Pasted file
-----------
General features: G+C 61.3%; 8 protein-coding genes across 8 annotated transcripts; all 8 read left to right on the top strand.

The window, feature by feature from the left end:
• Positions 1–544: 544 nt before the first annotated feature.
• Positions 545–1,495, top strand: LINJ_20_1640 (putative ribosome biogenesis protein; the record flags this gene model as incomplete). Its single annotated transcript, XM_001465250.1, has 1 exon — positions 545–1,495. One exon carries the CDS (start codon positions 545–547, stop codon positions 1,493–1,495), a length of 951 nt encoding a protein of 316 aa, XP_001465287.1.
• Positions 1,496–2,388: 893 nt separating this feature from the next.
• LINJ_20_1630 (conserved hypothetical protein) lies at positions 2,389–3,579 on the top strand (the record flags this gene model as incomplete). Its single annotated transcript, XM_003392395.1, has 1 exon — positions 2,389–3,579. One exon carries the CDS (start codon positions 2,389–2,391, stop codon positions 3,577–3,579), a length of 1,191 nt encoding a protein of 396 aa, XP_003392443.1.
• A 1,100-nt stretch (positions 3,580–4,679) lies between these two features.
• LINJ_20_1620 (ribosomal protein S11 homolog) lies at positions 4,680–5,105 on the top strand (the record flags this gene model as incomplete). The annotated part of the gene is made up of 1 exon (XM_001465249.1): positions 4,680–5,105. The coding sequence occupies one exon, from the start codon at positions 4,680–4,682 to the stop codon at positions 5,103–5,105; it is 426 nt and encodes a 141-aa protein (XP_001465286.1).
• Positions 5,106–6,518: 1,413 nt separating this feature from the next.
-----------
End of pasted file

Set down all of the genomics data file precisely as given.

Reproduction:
General features: G+C 61.3%; 8 protein-coding genes across 8 annotated transcripts; all 8 read left to right on the top strand.

The window, feature by feature from the left end:
• Positions 1–544: 544 nt before the first annotated feature.
• Positions 545–1,495, top strand: LINJ_20_1640 (putative ribosome biogenesis protein; the record flags this gene model as incomplete). Its single annotated transcript, XM_001465250.1, has 1 exon — positions 545–1,495. One exon carries the CDS (start codon positions 545–547, stop codon positions 1,493–1,495), a length of 951 nt encoding a protein of 316 aa, XP_001465287.1.
• Positions 1,496–2,388: 893 nt separating this feature from the next.
• LINJ_20_1630 (conserved hypothetical protein) lies at positions 2,389–3,579 on the top strand (the record flags this gene model as incomplete). Its single annotated transcript, XM_003392395.1, has 1 exon — positions 2,389–3,579. One exon carries the CDS (start codon positions 2,389–2,391, stop codon positions 3,577–3,579), a length of 1,191 nt encoding a protein of 396 aa, XP_003392443.1.
• A 1,100-nt stretch (positions 3,580–4,679) lies between these two features.
• LINJ_20_1620 (ribosomal protein S11 homolog) lies at positions 4,680–5,105 on the top strand (the record flags this gene model as incomplete). The annotated part of the gene is made up of 1 exon (XM_001465249.1): positions 4,680–5,105. The coding sequence occupies one exon, from the start codon at positions 4,680–4,682 to the stop codon at positions 5,103–5,105; it is 426 nt and encodes a 141-aa protein (XP_001465286.1).
• Positions 5,106–6,518: 1,413 nt separating this feature from the next.